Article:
Packers getting their best weapons on the field by using Aaron Jones and AJ Dillon together
GREEN BAY - Matt LaFleur gave potential playoff opponents something new to think about Sunday in the Green Bay Packers’ blowout win over Minnesota.
With the playoffs around the corner, teams now have a full season of videotape to study on each other. So LaFleur reached into his playbook and gave his longest look yet to a lineup that included both featured running backs, Aaron Jones and AJ Dillon, on the field at the same time.
Until Sunday night, LaFleur had played Jones and Dillon together for a total of 18 snaps in the first 15 games. Then in the Packers’ 37-10 win over the Vikings, LaFleur paired them on seven plays in the first three quarters, before the game got well out of hand.
The bigger dose of Jones and Dillon probably served a couple purposes. Foremost, it’s a way for LaFleur to get his best offensive weapons on the field together. After Davante Adams, the Packers' most talented skill players around Rodgers are Jones and Dillon. So even though Jones and Dillon play the same position, using them at the same time is a way to get the four best offensive weapons on the field.
The pairing also gives defensive coordinators something new to prepare for in the playoffs, and Sunday showed a glimpse of the myriad ways in which the two can be deployed.
Statistically, it was a success. The seven plays gained 52 yards, or an average of 7.4 yards. Jones picked up 10 yards on two touches, Dillon 12 on two touches, and receiver Allen Lazard had two catches for 30 yards. Rodgers also overthrew a wide-open Dillon with a pass rusher in his face.
The variety of plays LaFleur called showed how using the two together can stretch defenses horizontally and occupy linebackers, because both players are threats defenses have to honor.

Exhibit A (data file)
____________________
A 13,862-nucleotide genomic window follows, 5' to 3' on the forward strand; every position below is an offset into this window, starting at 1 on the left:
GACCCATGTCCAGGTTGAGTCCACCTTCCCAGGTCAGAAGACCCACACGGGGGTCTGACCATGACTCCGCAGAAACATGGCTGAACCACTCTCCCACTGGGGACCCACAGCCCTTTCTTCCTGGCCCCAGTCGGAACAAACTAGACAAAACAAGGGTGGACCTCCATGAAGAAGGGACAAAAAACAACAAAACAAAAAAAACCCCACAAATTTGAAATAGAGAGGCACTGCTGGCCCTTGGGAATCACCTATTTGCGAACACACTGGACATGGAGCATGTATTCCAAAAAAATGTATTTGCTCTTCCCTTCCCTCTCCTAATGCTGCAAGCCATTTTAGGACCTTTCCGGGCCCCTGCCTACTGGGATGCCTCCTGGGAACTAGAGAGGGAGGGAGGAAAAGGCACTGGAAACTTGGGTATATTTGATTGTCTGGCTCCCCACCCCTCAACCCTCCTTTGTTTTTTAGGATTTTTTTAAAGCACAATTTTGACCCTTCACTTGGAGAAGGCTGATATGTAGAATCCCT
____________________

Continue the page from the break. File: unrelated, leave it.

The first time they were together, Jones lined up at flanker and ran jet motion, which has been something of a forgotten motion for LaFleur this year after being a staple his first two seasons as coach. Rodgers got the ball to Jones, who picked up four yards. It officially was a pass because Rodgers pitched the ball forward, but in effect it was a jet sweep.
Later in the quarter Jones and Dillon lined up in the backfield together before Jones went in motion to the left. Rodgers threw him a quick swing pass that picked up six yards.
Jones ran the same motion on a play in the second quarter, but this time Rodgers faked a handoff to Dillon up the middle and had all day in the pocket before hitting Lazard over the middle.
Later in the second quarter Jones again went in motion, and this time Rodgers handed off to Dillon going the other way. Linebacker Eric Kendricks took a step toward Jones at the snap, which was just enough to take him out of the play and helped Dillon pick up five yards.
And three plays after that, Jones went in motion to his left, and this time Rodgers faked a handoff to Dillon going right. All three linebackers – Kendricks, Anthony Barr and Blake Lynch – were occupied by the running backs. Barr went with Jones in the flat, while Kendricks and Lynch honored the play fake, which left Lazard wide open behind them for an easy 17-yard completion.
In the third quarter Jones motioned left, and Rodgers faked a receiver bubble screen to him before handing off to Dillon going right. With the defense stretched horizontally, Dillon picked up eight yards.